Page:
As narrated by Col Rafiuddin in his book Bhutto Kay Aakhri 323 Din (The last 323 days of Bhutto), the jail superintendent visited Bhutto at 6.30pm in his cell, along with a witness. He found Bhutto lying on the floor. He first called Bhutto’s name to draw his attention, and then read out the execution order.
What motivated Mrs Gandhi to release the POWs? What went on behind the scenes? Were there any compelling circumstances at play that have remained unreported? If there were any, ideally they should be brought into the public domain, so that future generations may benefit from the lessons of history.
In August 1977, a small crew from Pakistan Television (PTV), visited a house of a former general of the Pakistan Army. The general had also been the country’s president between March 1969 and December 1971. He had been living in that house since early 1972 and was hardly ever seen in public for over five years. He had been under house arrest. Apart from this, he had also become a virtual recluse.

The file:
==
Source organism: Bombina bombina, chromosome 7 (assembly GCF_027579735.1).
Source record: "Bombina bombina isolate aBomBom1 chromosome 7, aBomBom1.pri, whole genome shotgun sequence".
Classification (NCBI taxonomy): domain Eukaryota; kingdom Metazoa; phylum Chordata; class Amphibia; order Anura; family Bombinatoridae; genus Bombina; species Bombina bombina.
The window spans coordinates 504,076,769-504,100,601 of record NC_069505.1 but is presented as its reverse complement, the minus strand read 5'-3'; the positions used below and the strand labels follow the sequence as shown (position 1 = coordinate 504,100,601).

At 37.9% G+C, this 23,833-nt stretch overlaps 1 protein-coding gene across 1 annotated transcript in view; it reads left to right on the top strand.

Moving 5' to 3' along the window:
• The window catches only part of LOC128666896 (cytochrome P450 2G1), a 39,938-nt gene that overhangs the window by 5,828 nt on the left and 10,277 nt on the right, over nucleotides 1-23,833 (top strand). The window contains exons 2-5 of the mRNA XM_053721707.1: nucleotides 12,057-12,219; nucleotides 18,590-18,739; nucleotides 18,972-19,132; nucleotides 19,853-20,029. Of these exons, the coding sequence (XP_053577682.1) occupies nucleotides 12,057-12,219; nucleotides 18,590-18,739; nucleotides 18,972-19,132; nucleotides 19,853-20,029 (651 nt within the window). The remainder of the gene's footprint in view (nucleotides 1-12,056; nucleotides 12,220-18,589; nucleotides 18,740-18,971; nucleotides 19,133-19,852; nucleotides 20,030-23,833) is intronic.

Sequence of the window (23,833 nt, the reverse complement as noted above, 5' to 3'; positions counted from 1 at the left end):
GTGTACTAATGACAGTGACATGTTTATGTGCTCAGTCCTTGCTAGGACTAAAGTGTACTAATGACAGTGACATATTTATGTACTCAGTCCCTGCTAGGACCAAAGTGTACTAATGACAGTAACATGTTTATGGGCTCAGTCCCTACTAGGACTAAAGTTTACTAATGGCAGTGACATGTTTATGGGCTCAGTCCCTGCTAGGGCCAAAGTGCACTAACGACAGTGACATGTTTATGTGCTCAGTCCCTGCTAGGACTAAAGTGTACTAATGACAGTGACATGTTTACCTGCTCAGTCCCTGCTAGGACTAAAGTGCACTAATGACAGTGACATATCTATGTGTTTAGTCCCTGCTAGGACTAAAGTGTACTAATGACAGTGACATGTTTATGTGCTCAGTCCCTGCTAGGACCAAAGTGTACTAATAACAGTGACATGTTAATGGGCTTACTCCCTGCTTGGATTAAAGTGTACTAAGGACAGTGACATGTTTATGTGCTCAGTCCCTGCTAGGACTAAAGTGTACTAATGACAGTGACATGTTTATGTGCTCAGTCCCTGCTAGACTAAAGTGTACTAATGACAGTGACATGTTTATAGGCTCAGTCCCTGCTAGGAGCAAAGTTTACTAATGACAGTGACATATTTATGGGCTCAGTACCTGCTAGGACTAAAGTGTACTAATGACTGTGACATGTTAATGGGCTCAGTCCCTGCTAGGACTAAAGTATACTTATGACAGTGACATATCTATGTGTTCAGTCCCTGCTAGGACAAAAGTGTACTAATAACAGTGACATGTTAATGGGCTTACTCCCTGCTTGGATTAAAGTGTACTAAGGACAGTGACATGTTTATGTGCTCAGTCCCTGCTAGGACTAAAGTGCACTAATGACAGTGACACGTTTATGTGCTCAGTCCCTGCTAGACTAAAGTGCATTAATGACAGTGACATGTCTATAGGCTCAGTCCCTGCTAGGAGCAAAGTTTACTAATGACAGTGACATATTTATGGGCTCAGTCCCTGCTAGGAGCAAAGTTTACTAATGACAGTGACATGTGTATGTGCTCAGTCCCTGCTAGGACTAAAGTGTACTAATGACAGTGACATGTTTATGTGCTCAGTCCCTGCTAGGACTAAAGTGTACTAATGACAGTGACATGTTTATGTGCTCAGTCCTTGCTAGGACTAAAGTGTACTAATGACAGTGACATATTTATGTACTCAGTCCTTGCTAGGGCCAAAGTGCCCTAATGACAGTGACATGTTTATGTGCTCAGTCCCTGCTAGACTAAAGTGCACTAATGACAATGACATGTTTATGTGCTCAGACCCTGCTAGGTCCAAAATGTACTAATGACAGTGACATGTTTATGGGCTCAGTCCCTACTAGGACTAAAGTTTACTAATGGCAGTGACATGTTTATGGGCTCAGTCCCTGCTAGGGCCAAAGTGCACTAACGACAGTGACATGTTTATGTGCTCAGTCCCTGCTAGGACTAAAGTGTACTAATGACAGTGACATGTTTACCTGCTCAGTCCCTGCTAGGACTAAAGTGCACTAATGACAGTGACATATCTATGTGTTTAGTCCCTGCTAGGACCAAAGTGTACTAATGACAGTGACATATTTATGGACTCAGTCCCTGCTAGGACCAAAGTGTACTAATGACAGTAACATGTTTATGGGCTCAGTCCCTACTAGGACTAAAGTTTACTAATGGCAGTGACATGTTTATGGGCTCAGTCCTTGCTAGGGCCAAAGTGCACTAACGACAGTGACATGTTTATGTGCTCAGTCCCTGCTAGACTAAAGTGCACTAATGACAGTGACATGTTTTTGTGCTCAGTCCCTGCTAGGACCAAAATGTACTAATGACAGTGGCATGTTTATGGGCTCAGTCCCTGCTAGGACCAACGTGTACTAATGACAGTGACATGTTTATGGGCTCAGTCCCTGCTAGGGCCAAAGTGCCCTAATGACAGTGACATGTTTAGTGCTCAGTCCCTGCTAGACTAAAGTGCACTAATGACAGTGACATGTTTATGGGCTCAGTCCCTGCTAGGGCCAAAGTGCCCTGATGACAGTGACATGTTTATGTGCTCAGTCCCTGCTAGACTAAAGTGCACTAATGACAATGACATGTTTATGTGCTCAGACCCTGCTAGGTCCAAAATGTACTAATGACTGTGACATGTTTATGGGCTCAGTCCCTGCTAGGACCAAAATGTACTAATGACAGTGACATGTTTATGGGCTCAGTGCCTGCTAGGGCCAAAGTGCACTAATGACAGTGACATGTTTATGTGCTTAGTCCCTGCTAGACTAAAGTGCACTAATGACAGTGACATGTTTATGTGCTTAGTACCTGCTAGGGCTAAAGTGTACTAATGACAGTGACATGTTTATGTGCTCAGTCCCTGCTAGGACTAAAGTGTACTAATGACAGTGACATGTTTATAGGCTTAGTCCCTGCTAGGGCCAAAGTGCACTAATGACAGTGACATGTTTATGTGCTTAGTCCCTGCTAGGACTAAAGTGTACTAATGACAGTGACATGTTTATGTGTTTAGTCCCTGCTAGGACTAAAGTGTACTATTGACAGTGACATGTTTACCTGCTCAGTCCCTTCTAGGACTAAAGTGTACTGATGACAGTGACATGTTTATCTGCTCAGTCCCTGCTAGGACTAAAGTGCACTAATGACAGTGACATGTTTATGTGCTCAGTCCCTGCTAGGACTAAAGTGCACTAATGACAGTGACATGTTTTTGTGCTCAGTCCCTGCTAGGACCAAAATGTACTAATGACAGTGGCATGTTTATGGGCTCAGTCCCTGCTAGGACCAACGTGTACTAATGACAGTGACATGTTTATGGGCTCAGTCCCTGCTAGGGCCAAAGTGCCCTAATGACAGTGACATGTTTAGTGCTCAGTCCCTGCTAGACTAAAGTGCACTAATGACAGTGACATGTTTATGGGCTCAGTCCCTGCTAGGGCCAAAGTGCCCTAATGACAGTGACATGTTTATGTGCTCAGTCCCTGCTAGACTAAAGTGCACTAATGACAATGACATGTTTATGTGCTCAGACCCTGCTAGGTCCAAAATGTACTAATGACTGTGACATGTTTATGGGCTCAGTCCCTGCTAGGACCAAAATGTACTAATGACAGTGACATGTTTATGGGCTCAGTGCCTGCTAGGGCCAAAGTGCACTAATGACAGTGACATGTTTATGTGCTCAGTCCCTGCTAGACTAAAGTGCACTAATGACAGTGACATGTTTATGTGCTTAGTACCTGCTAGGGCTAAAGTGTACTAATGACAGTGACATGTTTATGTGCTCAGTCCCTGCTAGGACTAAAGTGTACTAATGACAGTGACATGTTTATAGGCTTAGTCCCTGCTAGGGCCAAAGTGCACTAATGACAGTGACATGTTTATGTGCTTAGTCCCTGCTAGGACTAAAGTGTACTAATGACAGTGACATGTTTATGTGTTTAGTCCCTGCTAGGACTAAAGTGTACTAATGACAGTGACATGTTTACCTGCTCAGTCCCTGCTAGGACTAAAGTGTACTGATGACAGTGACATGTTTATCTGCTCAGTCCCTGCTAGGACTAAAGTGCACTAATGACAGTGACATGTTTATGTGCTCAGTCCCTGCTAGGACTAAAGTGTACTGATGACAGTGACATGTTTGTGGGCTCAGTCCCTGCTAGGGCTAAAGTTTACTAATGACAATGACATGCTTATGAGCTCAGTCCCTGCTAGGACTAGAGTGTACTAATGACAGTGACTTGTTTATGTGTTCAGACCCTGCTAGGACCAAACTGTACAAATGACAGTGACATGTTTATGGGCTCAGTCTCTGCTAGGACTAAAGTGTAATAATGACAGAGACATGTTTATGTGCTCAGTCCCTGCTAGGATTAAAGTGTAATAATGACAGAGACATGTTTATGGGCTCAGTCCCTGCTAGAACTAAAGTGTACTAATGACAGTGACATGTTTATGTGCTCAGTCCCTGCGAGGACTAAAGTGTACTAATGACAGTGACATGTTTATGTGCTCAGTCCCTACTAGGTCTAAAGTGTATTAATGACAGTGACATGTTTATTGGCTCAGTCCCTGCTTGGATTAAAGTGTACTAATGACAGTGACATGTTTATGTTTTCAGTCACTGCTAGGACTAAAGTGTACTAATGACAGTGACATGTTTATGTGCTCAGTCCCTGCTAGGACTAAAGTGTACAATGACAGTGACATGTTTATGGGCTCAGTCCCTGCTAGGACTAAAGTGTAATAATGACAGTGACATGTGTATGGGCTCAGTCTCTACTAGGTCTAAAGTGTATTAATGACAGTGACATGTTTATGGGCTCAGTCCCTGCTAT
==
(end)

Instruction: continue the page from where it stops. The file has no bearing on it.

In writing about a country like Pakistan, it is a hard task to determine who its three greatest leaders were. Unlike India, which had a stable political system, Pakistan has often swung from a presidential system to a parliamentary system to military dictatorship. Almost all its leaders, even great ones, had many flaws. Nonetheless, here are the three Pakistani leaders, who did the most to improve Pakistan.
Forty-seven years ago this month, Pakistan’s then Foreign Minister, Zulfikar Ali Bhutto, while on a visit to Vienna, had an unscheduled chat with a young, obscure nuclear scientist called Munir Ahmad Khan. “I briefed him about what I knew of India’s nuclear programme and the facilities that I had seen myself during a visit to Trombay in 1964,” Dr. Khan was to recall soon after Pakistan’s 1999 nuclear tests. India’s plans “added up to one thing: bomb-making capability.”